We speak to anyone with a FOG (fats, oils and grease) inquiry and often end up pointing them in a totally different direction than they originally were headed. It’s a pattern in these conversations. Occasionally, this involves a caller with an MGD mindset. Here is an example of how one of these calls typically proceeds.
Since the pandemic began, Four Saints Brewing Company has been one of the most visible small businesses in our home base of Asheboro, NC. It has hosted virtual concerts, partnered with a food truck, and stepped up its social media presence to soften the blows it’s taken from state-mandated restrictions and shutdowns.
Along the way, owner and CEO Joel McClosky has discovered his taproom’s unofficial status as the town’s “third place” has been both a blessing and a curse in the COVID era.
Did you know the North American and European testing standards for certifying grease separators have nothing in common literally?
One is predominately a performance standard, a batch flow test simulating kitchen sink discharge. The other is mostly a design standard, a continuous flow test simulating floor drains receiving oily water flows.
Both tests become more difficult to pass with higher flow rates. As a manufacturer, we respect the local codes and standards. It is why we test our products to all applicable standards.
Hospitals and other health care facilities often operate extensive commercial kitchens. But unlike restaurants, hotels and other foodservice establishments, hospitals face additional cost-control, sanitation and operational challenges.
They have one or more commercial kitchens that may feed effluent into plumbing systems that run for hundreds or thousands of feet before exiting the building.
Hospitals also operate on a 24/7 basis, requiring them to keep downtime to a minimum. They don’t close for holidays, and their kitchens must keep operating matter what.
These factors mean that hospitals face unique pretreatment challenges. Facility managers and engineers must carefully consider their pretreatment technology, or risk high-cost repairs and even breakdowns that could threaten the health of patients and workers.
I’m not fond of unsolved mysteries. When a service contractor stumped us with a problem in the late 1990s, the issue nagged at me.
The contractor told us about gelatinous masses building up in a handful of grease separators. The masses smelled terrible, he said, and the separators had surprisingly low water input flows.
We tried figuring out what the gel was. We ran tests in our lab. We looked online. We consulted wastewater treatment professionals and scientists. We couldn’t come up with anything.
Whenever I thought about the gel, I kept picturing the monster from the 1958 cinematic classic, The Blob.
Each state has its own unique environmental challenges and aims. You learn a lot by attending state conferences.
I recall a trip to the Florida Department of Health Conference in 1986 or 1987 when the buzz was about a growing set of research on extending lifespans of septic fields for rural food service establishments (restaurants, schools, other premises with commercial kitchens). This work remains vital to rural communities to this day.
Damann L. Anderson and his team at the University of Wisconsin in Madison were leaders in this area. In the ‘70s and ‘80s, they focused on the nutrient loading effect on septic field lifespans. Septic field failure occurs when a septic field no longer properly absorbs effluent. Instead, the water ponds at the surface, a public health hazard.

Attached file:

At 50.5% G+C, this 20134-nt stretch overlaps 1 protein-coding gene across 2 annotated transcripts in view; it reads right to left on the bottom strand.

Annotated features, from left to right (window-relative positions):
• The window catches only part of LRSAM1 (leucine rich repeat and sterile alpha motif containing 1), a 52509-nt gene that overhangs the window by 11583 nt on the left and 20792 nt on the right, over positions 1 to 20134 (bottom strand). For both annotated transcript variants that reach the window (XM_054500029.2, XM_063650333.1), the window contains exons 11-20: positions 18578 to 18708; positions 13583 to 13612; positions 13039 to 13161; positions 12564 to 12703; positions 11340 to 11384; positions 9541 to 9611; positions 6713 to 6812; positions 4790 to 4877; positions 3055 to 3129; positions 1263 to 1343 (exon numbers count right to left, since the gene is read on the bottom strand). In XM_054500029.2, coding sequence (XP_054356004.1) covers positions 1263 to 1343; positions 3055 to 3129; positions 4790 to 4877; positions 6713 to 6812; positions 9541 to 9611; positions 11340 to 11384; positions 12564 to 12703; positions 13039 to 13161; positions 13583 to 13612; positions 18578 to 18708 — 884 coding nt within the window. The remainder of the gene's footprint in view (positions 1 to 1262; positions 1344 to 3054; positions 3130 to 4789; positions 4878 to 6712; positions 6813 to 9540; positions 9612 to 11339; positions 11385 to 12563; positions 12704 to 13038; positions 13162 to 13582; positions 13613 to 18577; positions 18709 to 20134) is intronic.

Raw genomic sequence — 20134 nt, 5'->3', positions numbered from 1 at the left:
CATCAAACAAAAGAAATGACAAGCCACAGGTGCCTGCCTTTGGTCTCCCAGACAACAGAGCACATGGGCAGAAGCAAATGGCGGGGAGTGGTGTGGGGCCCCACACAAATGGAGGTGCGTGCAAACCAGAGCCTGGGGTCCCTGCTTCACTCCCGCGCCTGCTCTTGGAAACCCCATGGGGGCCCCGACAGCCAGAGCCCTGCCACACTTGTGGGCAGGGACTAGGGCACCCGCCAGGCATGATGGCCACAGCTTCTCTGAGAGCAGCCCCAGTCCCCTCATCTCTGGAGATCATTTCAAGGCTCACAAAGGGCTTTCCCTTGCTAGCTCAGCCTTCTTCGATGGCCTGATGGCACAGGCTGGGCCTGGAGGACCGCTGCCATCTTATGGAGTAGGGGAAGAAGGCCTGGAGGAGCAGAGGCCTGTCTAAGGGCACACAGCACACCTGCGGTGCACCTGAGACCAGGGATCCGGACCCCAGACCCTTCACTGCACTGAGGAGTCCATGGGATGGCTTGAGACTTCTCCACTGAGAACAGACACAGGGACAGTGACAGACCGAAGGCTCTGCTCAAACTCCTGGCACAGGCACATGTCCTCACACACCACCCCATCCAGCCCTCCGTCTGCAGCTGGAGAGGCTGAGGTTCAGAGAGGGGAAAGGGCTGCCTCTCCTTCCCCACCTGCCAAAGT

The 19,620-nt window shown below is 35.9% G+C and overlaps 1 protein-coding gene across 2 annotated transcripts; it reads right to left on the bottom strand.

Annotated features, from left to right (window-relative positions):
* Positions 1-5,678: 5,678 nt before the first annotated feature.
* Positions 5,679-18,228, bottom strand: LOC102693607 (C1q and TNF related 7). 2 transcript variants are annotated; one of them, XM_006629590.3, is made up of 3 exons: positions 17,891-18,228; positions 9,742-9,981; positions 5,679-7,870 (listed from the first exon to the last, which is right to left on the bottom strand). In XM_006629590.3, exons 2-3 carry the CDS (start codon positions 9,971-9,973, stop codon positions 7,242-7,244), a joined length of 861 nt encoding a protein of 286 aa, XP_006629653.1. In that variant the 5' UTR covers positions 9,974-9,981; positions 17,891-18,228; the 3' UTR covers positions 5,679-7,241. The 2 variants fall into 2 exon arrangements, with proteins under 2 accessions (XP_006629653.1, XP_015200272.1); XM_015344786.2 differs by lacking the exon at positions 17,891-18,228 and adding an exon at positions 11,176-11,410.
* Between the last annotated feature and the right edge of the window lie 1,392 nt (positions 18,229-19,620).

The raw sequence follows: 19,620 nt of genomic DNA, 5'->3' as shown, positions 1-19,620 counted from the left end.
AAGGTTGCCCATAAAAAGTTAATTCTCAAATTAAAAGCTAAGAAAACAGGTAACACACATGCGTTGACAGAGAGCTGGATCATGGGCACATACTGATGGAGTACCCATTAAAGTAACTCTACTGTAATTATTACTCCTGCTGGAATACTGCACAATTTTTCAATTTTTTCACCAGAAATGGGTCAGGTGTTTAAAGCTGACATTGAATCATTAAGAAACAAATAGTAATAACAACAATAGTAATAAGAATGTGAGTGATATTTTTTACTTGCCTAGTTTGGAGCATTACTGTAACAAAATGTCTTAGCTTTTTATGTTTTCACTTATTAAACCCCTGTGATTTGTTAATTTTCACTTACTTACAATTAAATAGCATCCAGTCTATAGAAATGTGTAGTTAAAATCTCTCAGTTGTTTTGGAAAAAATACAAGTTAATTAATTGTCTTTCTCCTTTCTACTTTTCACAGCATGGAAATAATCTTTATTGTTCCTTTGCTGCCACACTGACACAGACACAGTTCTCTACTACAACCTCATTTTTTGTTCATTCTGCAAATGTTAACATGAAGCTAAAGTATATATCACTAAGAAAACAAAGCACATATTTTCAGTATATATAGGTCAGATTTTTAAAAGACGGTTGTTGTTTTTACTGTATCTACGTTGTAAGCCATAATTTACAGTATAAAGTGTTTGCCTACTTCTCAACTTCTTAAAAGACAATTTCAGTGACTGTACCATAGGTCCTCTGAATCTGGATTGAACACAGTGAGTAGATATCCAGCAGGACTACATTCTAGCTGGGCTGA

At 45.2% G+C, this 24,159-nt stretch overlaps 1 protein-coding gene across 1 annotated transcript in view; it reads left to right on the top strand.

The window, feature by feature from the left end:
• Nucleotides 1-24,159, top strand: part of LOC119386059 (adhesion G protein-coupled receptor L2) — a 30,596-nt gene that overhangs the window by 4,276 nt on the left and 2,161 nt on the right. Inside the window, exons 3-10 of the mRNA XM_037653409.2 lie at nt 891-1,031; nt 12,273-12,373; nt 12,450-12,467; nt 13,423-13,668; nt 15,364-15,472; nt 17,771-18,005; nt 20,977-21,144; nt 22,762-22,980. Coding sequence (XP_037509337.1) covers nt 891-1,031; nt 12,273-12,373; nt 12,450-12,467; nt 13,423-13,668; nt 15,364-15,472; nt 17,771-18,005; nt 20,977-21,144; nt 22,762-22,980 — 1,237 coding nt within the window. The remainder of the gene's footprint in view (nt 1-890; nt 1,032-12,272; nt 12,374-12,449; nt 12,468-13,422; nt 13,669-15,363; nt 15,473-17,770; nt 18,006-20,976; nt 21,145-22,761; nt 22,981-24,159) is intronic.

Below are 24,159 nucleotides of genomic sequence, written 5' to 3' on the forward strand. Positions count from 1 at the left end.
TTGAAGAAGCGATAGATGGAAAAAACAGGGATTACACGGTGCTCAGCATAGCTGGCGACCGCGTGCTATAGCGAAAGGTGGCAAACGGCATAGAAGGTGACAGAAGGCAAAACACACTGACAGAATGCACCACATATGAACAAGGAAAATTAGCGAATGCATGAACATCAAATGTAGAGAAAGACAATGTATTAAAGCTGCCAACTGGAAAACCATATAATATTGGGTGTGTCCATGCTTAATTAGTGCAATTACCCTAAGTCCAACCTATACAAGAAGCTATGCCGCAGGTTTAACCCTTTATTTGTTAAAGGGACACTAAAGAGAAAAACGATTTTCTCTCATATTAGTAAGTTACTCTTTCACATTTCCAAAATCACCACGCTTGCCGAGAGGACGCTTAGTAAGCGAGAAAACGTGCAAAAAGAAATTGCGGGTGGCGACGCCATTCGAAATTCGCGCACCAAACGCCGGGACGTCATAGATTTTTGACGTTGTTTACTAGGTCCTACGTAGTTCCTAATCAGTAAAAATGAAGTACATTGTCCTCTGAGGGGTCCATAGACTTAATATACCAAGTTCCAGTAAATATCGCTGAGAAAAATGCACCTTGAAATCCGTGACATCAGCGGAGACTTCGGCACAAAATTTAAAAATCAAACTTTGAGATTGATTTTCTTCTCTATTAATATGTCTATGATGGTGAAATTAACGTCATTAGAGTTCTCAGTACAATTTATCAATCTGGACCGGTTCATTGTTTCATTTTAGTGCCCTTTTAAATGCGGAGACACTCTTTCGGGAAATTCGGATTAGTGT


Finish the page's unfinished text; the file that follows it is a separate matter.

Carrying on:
In September, health officials in a Canadian town just outside Vancouver scrambled to explain a rare cluster of Legionnaires' disease cases in its business district. The problem wasn’t as much a case of why it happened as much as where.
They knew why.
Like most cities and towns around the world, New Westminster shut down in the wake of the pandemic. When businesses resumed, water systems that laid dormant for months suddenly had water flowing through them. That was a problem. Stagnant water in the pipes bred Legionnaires’ disease-causing bacteria, which was suddenly spreading everywhere. But which building – or buildings – was it? Inspectors zeroed in on those with cooling towers, air conditioning units, and decorative water features.
As if running a business isn’t challenging enough in the current economic climate, an invisible fallout from the pandemic may be lurking in the pipes beneath hotels and restaurants. And it really stinks.
That offensive rotten-egg smell signals the presence of hydrogen sulfide creeping up from the grease interceptor into your business. During the pandemic, we’ve had calls from clients asking about the smell, and their stories offer a helpful heads-up for all of us.
What is your plan when a city official, contractor, or engineer says a 1,000-gallon grease interceptor must be installed in your drive-through, parking lot, or another area where vehicles will be driving over it every day?
Trying to comply with local codes and regulations shouldn’t be difficult. You shouldn’t have to use all your resources to engineer, install, and maintain a grease trap. It should be easier and more affordable.
Rotisserie chicken ovens have been steadily gaining popularity in commercial kitchens since 1985, when Boston Market first introduced them to the restaurant industry. Today, more than 750 million rotisserie chickens are sold every year in grocery stores, club stores and food-service outlets.
While the slow-cooked birds are a smart choice for retailers, the grease they generate can present a challenge for commercial kitchen owners and for municipal water treatment systems.
What options do kitchen operators have to ensure they still comply with municipal pretreatment and plumbing codes?